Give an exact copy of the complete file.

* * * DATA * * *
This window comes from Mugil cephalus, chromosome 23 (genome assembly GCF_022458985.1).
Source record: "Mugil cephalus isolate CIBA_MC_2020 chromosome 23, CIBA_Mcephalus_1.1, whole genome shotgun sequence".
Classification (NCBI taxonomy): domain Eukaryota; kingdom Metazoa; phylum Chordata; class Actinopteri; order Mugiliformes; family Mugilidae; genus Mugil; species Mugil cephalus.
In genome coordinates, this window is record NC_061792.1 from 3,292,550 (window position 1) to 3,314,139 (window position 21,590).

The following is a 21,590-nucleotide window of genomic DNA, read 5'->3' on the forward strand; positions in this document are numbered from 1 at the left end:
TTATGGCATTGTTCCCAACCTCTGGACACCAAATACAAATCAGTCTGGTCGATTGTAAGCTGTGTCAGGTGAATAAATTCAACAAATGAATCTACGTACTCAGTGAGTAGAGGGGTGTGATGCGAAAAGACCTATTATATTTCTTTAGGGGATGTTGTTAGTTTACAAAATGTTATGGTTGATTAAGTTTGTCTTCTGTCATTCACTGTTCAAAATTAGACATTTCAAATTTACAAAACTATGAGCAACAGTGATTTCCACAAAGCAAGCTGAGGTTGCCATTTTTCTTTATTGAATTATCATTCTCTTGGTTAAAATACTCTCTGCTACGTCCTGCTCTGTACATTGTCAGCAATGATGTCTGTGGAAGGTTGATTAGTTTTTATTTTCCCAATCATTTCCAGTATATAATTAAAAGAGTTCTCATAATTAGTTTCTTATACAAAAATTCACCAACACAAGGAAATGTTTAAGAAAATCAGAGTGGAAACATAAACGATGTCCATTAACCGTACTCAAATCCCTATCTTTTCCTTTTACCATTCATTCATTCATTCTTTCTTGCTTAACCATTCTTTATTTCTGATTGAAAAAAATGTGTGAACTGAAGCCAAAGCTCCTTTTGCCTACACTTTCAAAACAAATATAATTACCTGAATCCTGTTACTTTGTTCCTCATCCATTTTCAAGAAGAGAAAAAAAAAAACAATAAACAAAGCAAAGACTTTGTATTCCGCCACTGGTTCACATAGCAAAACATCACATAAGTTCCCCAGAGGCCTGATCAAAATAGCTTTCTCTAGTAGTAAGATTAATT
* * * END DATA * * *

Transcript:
This window comes from Mugil cephalus, chromosome 23 (genome assembly GCF_022458985.1).
Source record: "Mugil cephalus isolate CIBA_MC_2020 chromosome 23, CIBA_Mcephalus_1.1, whole genome shotgun sequence".
Classification (NCBI taxonomy): domain Eukaryota; kingdom Metazoa; phylum Chordata; class Actinopteri; order Mugiliformes; family Mugilidae; genus Mugil; species Mugil cephalus.
In genome coordinates, this window is record NC_061792.1 from 3,292,550 (window position 1) to 3,314,139 (window position 21,590).

The following is a 21,590-nucleotide window of genomic DNA, read 5'->3' on the forward strand; positions in this document are numbered from 1 at the left end:
TTATGGCATTGTTCCCAACCTCTGGACACCAAATACAAATCAGTCTGGTCGATTGTAAGCTGTGTCAGGTGAATAAATTCAACAAATGAATCTACGTACTCAGTGAGTAGAGGGGTGTGATGCGAAAAGACCTATTATATTTCTTTAGGGGATGTTGTTAGTTTACAAAATGTTATGGTTGATTAAGTTTGTCTTCTGTCATTCACTGTTCAAAATTAGACATTTCAAATTTACAAAACTATGAGCAACAGTGATTTCCACAAAGCAAGCTGAGGTTGCCATTTTTCTTTATTGAATTATCATTCTCTTGGTTAAAATACTCTCTGCTACGTCCTGCTCTGTACATTGTCAGCAATGATGTCTGTGGAAGGTTGATTAGTTTTTATTTTCCCAATCATTTCCAGTATATAATTAAAAGAGTTCTCATAATTAGTTTCTTATACAAAAATTCACCAACACAAGGAAATGTTTAAGAAAATCAGAGTGGAAACATAAACGATGTCCATTAACCGTACTCAAATCCCTATCTTTTCCTTTTACCATTCATTCATTCATTCTTTCTTGCTTAACCATTCTTTATTTCTGATTGAAAAAAATGTGTGAACTGAAGCCAAAGCTCCTTTTGCCTACACTTTCAAAACAAATATAATTACCTGAATCCTGTTACTTTGTTCCTCATCCATTTTCAAGAAGAGAAAAAAAAAAACAATAAACAAAGCAAAGACTTTGTATTCCGCCACTGGTTCACATAGCAAAACATCACATAAGTTCCCCAGAGGCCTGATCAAAATAGCTTTCTCTAGTAGTAAGATTAATT